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(CNN) - Christine Quinn, New York's leading Democratic mayoral candidate says opponent Anthony Weiner has brought a circus on the city.
"All we've seen here with Congress member Weiner is really a pattern of reckless behavior, an immaturity and a real disconnect from the truth," said Quinn, who would not go so far as to call on Weiner to drop out of the race.
Weiner admitted this week to sending sexually explicit chats to a young woman last summer, and on Thursday estimated he had online relationships with three women after his 2011 resignation from Congress.
Quinn has benefited politically from Weiner's indiscretions. Since the scandal broke, Weiner's poll numbers have plummeted. A new WSJ/NBC4 NY/Marist poll found that 25% of registered Democrats support Quinn, and 16% support Weiner. Compared with a poll taken in June, the new position marks a 14-point swing in Quinn's favor.
"My race has been about my record and my vision moving forward. And come primary day and runoff day, when New Yorkers join with me and elect me mayor, it won't be about somebody else," said Quinn.
The National Organization for Women endorsed Quinn Thursday, calling Weiner's behavior "sexist" and "not respectful of women."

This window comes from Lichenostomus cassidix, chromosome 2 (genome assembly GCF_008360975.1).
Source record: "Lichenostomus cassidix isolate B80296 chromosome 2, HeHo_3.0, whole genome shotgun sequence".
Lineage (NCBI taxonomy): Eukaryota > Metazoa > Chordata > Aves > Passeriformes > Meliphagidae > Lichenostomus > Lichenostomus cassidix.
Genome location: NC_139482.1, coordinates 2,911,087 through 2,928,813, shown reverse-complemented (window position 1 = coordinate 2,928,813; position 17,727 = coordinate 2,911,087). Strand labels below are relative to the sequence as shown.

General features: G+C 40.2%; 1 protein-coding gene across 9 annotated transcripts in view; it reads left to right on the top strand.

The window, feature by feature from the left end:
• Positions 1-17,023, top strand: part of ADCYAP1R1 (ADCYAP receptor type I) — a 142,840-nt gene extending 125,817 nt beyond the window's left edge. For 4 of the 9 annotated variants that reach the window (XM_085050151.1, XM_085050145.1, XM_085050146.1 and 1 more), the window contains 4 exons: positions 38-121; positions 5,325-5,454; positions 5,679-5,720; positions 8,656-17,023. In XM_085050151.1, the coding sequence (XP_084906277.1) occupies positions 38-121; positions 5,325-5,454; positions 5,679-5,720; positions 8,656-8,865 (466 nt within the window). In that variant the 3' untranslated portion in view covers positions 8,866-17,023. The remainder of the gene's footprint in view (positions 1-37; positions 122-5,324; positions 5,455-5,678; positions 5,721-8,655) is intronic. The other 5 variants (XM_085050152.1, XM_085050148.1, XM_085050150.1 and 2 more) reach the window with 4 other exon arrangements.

"No one should have behaved this way; no one should have lied about how they behaved this way. His gender isn't the issue for me," said Quinn.
On the city's controversial stop-and-frisk policy, the New York City Police Department's random stopping, questioning, and frisking people on the city's streets, Quinn said she would not end it.
"It's a tool I think we need to allow police officers to keep in their toolbox," said Quinn, but said it has "gone out out of control," citing statistics that of the 700,000 people the NYPD stopped, 95% resulted in no arrest, no weapon, no contraband.
"We stopped hundreds of thousands of innocent people. You do that, you rip communities and the police apart from each other, and that's a danger," said Quinn.
"That's why we're passing legislation that will put appropriate monitoring in the police department and that's why next month we will override the veto of that legislation because I know we can stay the safest big city in America. But we can do it united with communities, not tearing communities and police apart," said Quinn.
CNN's Jessica Metzger contributed to this report.